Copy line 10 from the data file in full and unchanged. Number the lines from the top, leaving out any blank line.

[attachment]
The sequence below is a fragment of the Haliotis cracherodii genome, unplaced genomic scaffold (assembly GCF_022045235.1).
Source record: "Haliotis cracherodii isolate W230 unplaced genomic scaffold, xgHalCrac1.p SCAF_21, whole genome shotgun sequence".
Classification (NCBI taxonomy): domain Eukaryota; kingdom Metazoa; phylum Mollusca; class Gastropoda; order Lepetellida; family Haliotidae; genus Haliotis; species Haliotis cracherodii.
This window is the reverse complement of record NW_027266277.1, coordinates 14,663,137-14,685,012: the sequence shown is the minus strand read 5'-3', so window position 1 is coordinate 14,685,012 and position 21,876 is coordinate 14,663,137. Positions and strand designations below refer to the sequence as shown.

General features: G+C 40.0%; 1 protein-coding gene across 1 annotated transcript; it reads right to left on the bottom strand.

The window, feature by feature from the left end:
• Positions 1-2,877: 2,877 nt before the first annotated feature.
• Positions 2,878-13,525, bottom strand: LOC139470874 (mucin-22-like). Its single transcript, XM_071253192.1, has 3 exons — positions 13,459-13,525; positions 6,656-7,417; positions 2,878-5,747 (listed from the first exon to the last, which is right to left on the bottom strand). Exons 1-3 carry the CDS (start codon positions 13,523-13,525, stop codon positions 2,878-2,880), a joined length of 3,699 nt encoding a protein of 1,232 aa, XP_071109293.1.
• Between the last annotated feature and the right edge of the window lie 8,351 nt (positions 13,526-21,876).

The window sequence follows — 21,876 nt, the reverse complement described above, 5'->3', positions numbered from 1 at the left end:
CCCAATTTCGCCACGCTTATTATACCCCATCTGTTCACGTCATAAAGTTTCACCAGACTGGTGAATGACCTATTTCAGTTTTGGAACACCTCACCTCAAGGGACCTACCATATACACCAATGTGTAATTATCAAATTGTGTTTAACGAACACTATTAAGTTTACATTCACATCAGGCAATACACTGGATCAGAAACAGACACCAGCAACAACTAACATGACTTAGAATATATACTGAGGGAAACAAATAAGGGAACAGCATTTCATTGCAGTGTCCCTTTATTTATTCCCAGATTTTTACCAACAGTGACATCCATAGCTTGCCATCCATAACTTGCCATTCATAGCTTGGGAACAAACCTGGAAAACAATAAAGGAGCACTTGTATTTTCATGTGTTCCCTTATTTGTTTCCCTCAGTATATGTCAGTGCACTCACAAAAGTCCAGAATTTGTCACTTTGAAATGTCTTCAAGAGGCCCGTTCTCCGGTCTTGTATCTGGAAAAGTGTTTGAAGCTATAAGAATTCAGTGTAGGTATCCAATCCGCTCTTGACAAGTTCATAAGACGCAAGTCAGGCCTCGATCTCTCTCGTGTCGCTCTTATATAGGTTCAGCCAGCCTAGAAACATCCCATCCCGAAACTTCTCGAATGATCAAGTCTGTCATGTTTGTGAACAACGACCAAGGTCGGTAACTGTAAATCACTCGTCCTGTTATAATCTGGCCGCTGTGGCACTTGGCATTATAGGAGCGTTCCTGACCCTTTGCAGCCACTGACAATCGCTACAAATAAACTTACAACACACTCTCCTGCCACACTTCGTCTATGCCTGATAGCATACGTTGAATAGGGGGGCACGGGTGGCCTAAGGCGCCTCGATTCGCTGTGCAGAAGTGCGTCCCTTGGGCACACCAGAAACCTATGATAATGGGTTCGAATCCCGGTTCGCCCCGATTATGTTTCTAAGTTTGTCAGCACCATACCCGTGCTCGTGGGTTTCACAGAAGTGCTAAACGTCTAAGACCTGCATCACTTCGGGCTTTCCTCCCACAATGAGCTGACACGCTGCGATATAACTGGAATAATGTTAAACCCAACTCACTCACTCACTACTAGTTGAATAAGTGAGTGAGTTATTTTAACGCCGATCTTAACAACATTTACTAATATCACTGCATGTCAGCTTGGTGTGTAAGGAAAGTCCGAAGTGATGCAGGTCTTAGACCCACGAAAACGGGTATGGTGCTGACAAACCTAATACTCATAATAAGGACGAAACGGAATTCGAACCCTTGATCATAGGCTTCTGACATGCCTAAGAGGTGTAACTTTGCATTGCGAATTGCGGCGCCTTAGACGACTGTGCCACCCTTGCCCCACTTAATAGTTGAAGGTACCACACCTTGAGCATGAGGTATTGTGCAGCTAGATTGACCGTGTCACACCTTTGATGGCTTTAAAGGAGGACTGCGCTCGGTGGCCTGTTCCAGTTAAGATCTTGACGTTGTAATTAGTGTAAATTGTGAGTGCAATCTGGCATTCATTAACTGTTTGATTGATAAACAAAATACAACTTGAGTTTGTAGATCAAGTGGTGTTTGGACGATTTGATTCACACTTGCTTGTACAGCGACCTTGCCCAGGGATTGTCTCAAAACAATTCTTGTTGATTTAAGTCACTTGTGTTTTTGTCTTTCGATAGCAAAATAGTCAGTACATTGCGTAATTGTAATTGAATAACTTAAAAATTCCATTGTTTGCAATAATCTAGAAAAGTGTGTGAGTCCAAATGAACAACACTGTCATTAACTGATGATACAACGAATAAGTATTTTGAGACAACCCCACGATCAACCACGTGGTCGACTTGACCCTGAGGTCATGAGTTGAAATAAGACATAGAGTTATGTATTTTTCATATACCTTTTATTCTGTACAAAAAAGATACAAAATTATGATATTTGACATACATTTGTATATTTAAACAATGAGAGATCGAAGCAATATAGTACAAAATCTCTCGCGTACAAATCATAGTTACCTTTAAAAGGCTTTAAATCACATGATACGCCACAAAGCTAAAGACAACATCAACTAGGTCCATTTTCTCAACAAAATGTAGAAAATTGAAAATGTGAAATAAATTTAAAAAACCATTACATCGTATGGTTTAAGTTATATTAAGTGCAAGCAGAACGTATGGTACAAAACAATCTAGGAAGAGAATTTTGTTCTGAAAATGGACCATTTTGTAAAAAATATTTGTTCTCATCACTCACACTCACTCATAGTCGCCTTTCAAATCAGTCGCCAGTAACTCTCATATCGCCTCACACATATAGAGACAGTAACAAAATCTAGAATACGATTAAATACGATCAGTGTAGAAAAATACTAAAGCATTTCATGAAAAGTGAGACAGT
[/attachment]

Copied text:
The window sequence follows — 21,876 nt, the reverse complement described above, 5'->3', positions numbered from 1 at the left end: